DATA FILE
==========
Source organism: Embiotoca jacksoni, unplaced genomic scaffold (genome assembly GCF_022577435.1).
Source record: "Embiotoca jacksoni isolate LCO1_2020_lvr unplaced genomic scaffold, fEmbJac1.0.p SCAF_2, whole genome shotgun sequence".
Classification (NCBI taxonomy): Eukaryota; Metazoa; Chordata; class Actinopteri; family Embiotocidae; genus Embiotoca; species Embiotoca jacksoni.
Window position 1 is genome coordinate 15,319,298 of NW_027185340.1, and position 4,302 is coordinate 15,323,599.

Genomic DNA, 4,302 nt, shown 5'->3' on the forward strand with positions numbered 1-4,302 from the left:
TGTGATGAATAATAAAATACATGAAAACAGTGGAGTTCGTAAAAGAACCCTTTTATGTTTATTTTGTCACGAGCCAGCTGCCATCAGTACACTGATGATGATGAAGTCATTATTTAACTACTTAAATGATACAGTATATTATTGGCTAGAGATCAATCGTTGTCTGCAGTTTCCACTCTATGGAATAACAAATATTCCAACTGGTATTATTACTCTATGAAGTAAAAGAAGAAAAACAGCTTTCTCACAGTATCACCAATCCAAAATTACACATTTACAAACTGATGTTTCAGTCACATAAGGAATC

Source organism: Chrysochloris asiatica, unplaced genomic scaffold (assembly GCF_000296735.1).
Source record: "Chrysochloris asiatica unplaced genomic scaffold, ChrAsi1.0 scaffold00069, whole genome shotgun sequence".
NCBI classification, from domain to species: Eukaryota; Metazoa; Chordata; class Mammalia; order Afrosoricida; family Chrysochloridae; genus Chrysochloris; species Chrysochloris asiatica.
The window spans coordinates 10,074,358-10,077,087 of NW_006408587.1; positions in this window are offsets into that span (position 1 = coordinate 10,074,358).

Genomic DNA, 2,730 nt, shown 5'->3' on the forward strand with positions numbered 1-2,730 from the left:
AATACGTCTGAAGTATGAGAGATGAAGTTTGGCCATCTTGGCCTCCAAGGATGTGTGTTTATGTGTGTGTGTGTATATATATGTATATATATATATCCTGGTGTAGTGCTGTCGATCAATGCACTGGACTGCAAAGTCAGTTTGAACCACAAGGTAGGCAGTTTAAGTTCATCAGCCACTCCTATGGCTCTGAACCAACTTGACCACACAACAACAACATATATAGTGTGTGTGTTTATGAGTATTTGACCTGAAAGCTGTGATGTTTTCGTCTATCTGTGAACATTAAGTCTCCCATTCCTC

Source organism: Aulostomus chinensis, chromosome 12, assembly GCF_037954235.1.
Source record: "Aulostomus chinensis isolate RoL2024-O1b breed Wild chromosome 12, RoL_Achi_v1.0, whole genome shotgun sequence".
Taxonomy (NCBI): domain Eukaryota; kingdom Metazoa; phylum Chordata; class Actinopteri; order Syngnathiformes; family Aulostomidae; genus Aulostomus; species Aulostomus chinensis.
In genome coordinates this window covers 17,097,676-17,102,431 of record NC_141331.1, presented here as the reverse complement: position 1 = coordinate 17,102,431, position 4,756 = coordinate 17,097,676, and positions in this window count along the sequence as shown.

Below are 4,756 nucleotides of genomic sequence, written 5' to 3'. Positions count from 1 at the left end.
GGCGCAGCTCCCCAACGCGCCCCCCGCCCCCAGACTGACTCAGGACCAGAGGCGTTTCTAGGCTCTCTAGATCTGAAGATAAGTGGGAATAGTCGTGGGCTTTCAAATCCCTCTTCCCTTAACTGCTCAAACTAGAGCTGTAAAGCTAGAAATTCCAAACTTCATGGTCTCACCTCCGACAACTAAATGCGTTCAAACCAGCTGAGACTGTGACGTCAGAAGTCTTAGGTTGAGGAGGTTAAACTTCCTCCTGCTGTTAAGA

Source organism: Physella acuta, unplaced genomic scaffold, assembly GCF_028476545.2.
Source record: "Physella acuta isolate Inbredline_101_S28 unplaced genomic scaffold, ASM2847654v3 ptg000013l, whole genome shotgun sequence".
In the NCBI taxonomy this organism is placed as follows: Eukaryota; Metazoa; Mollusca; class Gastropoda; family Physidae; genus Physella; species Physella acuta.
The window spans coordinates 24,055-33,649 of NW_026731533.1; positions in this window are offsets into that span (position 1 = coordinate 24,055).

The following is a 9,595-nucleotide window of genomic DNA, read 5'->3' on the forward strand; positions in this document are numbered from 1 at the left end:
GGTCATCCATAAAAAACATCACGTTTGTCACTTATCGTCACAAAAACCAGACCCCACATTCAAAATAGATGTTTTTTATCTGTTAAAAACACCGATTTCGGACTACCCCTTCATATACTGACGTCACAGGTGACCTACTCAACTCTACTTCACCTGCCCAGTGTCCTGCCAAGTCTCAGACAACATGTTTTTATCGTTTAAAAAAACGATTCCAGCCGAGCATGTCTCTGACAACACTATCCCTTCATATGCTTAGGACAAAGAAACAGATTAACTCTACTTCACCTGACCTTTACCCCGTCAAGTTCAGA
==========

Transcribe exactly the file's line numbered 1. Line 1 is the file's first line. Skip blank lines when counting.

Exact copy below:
Source organism: Embiotoca jacksoni, unplaced genomic scaffold (genome assembly GCF_022577435.1).